MRI image of the adenomyosis uterus
MRI image of the adenomyosis uterus

Can Adenomyosis Cause Back And Leg Pain?

Yes, some women who have complained of lower back pain for years eventually were diagnosed with adenomyosis.

Some experts believe that adenomyosis can create what is called referred pain which is pain that occurs somewhere besides the origin site.

Adenomyosis can enlarge the uterus up to three times its original size, and it can then exert pressure on other nearby organs or nerves that can radiate pain to other areas such as the back and legs.

One case study of a 45-year-old woman reported that she had suffered from lower back pain for over 4 years and could not find relief. She had been to several doctors, and chiropractors, and had even tried several non-traditional therapies including acupuncture, rolfing, and herbal remedies just to name a few.

Her pain was not only contained in her abdomen, she also had adenomyosis back and hip pain. At times it also settled in her groin area or above her knees.

Another woman reported having heavy periods, pelvic pain, and “mystery back pain” as her doctors called it. She was even referred to two spine specialists to try and figure out what was causing her back pain. She was finally diagnosed with adenomyosis and endometriosis.

Uterine Fibroid Embolization in Atlanta, GA

What Does Adenomyosis Lower Back Pain Feel Like?

One woman who was diagnosed with adenomyosis, after being misdiagnosed for years, said that her adenomyosis back pain lasted anywhere from 2 days to 2 weeks and varied in how painful it was.

Adenomyosis back pain has been described by patients as:

  • Severe aching where the pelvic bones meet the spine;
  • Sharp pains or dull aching in the lumbar spine;
  • Aches in the groin or inner thighs;
  • Dull chronic ache in the hips;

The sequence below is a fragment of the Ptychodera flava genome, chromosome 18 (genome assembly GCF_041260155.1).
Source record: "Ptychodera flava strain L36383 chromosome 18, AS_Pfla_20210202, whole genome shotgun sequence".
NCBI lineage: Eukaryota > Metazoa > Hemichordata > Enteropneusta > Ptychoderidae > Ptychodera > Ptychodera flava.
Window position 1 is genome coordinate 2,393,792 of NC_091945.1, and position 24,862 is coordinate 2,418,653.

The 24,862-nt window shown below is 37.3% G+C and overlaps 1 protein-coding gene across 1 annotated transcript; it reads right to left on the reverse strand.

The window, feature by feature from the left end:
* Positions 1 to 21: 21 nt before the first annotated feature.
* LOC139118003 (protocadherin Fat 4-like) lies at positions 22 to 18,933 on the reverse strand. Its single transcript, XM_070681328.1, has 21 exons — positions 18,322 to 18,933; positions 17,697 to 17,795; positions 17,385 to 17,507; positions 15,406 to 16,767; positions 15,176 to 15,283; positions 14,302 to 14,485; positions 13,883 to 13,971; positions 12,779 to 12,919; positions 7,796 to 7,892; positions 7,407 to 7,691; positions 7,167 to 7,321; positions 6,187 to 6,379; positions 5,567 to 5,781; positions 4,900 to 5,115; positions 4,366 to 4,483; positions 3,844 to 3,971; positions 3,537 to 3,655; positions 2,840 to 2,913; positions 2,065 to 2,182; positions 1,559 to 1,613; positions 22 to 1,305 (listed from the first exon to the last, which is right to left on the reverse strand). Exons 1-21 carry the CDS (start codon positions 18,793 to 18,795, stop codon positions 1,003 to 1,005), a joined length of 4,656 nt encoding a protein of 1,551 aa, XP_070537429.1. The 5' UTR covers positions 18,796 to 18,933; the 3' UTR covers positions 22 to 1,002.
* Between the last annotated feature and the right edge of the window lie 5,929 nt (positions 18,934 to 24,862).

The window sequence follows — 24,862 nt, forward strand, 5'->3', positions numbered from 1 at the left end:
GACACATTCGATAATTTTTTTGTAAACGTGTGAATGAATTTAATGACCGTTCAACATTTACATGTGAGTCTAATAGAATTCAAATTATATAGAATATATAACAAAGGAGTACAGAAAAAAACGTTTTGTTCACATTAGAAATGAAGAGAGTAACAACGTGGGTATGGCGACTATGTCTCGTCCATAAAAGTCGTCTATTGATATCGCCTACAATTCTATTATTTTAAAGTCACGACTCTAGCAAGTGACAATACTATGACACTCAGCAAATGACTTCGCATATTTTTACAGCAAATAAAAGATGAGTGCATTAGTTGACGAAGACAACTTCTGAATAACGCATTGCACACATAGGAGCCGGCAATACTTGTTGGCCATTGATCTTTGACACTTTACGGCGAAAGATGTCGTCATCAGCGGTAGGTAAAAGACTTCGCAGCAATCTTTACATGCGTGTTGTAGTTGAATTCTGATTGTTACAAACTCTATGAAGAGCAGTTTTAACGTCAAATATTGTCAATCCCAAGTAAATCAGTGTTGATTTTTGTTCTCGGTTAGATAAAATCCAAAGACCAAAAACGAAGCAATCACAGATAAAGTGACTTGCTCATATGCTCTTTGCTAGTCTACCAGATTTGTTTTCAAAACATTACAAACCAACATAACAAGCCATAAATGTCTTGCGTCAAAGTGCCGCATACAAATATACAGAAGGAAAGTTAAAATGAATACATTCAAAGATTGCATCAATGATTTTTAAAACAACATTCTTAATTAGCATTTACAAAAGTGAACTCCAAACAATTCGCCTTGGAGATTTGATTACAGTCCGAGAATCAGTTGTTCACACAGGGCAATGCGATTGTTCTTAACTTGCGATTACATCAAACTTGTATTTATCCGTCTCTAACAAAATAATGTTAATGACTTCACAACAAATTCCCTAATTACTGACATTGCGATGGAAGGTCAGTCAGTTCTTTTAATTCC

• Aching or pains above the knees;
  • Pain levels that range from a 2/10 to a 10/10.

What Is The Best Treatment For Adenomyosis Lower Back Pain?

Medication
Some women find temporary relief using heat therapy or over-the-counter anti-inflammatory medications such as Advil which may provide relief for a few hours.
Hormone Therapy
Doctors may prescribe hormone therapy such as oral contraceptives or IUDs, etc. According to most women who have tried these, they only offer temporary symptom relief.
Hysterectomy Surgery
Most OB-GYN’s will suggest the surgical removal of the woman’s uterus to treat adenomyosis. While this will eliminate the condition, it may bring on many unwanted side effects.
Uterine Artery Embolization
Uterine Artery Embolization (UAE) is a non-surgical treatment that can provide long-term relief from adenomyosis back pain and other painful symptoms.

A recent study reported that 88% of the participating women were successfully treated for adenomyosis with UAE. Out of these women, 90% of them had not experienced a recurrence at the conclusion of the study which was 52 months. The other 10% began to exhibit symptoms at 31 months.

Researchers concluded that long-term durability was demonstrated by the UAE procedure. UAE should be offered as a nonsurgical treatment option for all women suffering from adenomyosis as an alternative to hysterectomy surgery.